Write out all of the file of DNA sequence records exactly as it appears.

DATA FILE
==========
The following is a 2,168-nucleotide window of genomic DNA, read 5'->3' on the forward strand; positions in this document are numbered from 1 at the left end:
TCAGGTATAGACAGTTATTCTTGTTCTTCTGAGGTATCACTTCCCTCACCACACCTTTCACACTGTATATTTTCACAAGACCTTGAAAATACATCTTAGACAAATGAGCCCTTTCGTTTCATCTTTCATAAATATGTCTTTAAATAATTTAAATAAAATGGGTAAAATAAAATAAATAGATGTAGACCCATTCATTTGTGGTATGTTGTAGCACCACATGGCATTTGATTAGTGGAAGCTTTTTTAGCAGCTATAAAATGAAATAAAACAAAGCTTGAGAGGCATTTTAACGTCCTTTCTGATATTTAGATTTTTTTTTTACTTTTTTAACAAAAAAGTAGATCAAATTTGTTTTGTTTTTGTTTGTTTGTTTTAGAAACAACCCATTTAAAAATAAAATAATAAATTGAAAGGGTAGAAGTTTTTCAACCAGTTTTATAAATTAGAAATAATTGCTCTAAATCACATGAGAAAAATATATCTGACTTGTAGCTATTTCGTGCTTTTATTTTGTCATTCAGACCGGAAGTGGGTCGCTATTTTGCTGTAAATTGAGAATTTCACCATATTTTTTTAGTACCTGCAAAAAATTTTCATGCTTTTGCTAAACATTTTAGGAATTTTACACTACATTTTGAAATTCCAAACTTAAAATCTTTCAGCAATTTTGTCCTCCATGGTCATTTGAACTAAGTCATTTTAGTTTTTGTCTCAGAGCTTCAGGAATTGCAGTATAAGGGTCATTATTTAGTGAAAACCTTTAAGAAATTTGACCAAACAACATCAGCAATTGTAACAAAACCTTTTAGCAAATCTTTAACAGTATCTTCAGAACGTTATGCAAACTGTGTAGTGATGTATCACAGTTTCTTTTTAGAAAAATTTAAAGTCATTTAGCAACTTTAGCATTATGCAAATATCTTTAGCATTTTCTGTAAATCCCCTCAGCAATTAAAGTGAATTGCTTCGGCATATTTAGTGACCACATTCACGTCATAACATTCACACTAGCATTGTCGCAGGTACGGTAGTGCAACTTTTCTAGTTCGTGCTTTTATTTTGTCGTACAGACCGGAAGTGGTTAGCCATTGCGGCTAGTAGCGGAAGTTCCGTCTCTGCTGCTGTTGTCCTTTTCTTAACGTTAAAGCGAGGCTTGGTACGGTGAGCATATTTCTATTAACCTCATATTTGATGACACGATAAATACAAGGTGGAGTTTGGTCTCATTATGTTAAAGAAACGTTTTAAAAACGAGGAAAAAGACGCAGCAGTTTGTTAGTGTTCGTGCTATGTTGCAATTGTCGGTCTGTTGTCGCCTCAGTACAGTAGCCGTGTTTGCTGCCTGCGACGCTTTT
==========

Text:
The following is a 2,168-nucleotide window of genomic DNA, read 5'->3' on the forward strand; positions in this document are numbered from 1 at the left end:
TCAGGTATAGACAGTTATTCTTGTTCTTCTGAGGTATCACTTCCCTCACCACACCTTTCACACTGTATATTTTCACAAGACCTTGAAAATACATCTTAGACAAATGAGCCCTTTCGTTTCATCTTTCATAAATATGTCTTTAAATAATTTAAATAAAATGGGTAAAATAAAATAAATAGATGTAGACCCATTCATTTGTGGTATGTTGTAGCACCACATGGCATTTGATTAGTGGAAGCTTTTTTAGCAGCTATAAAATGAAATAAAACAAAGCTTGAGAGGCATTTTAACGTCCTTTCTGATATTTAGATTTTTTTTTTACTTTTTTAACAAAAAAGTAGATCAAATTTGTTTTGTTTTTGTTTGTTTGTTTTAGAAACAACCCATTTAAAAATAAAATAATAAATTGAAAGGGTAGAAGTTTTTCAACCAGTTTTATAAATTAGAAATAATTGCTCTAAATCACATGAGAAAAATATATCTGACTTGTAGCTATTTCGTGCTTTTATTTTGTCATTCAGACCGGAAGTGGGTCGCTATTTTGCTGTAAATTGAGAATTTCACCATATTTTTTTAGTACCTGCAAAAAATTTTCATGCTTTTGCTAAACATTTTAGGAATTTTACACTACATTTTGAAATTCCAAACTTAAAATCTTTCAGCAATTTTGTCCTCCATGGTCATTTGAACTAAGTCATTTTAGTTTTTGTCTCAGAGCTTCAGGAATTGCAGTATAAGGGTCATTATTTAGTGAAAACCTTTAAGAAATTTGACCAAACAACATCAGCAATTGTAACAAAACCTTTTAGCAAATCTTTAACAGTATCTTCAGAACGTTATGCAAACTGTGTAGTGATGTATCACAGTTTCTTTTTAGAAAAATTTAAAGTCATTTAGCAACTTTAGCATTATGCAAATATCTTTAGCATTTTCTGTAAATCCCCTCAGCAATTAAAGTGAATTGCTTCGGCATATTTAGTGACCACATTCACGTCATAACATTCACACTAGCATTGTCGCAGGTACGGTAGTGCAACTTTTCTAGTTCGTGCTTTTATTTTGTCGTACAGACCGGAAGTGGTTAGCCATTGCGGCTAGTAGCGGAAGTTCCGTCTCTGCTGCTGTTGTCCTTTTCTTAACGTTAAAGCGAGGCTTGGTACGGTGAGCATATTTCTATTAACCTCATATTTGATGACACGATAAATACAAGGTGGAGTTTGGTCTCATTATGTTAAAGAAACGTTTTAAAAACGAGGAAAAAGACGCAGCAGTTTGTTAGTGTTCGTGCTATGTTGCAATTGTCGGTCTGTTGTCGCCTCAGTACAGTAGCCGTGTTTGCTGCCTGCGACGCTTTT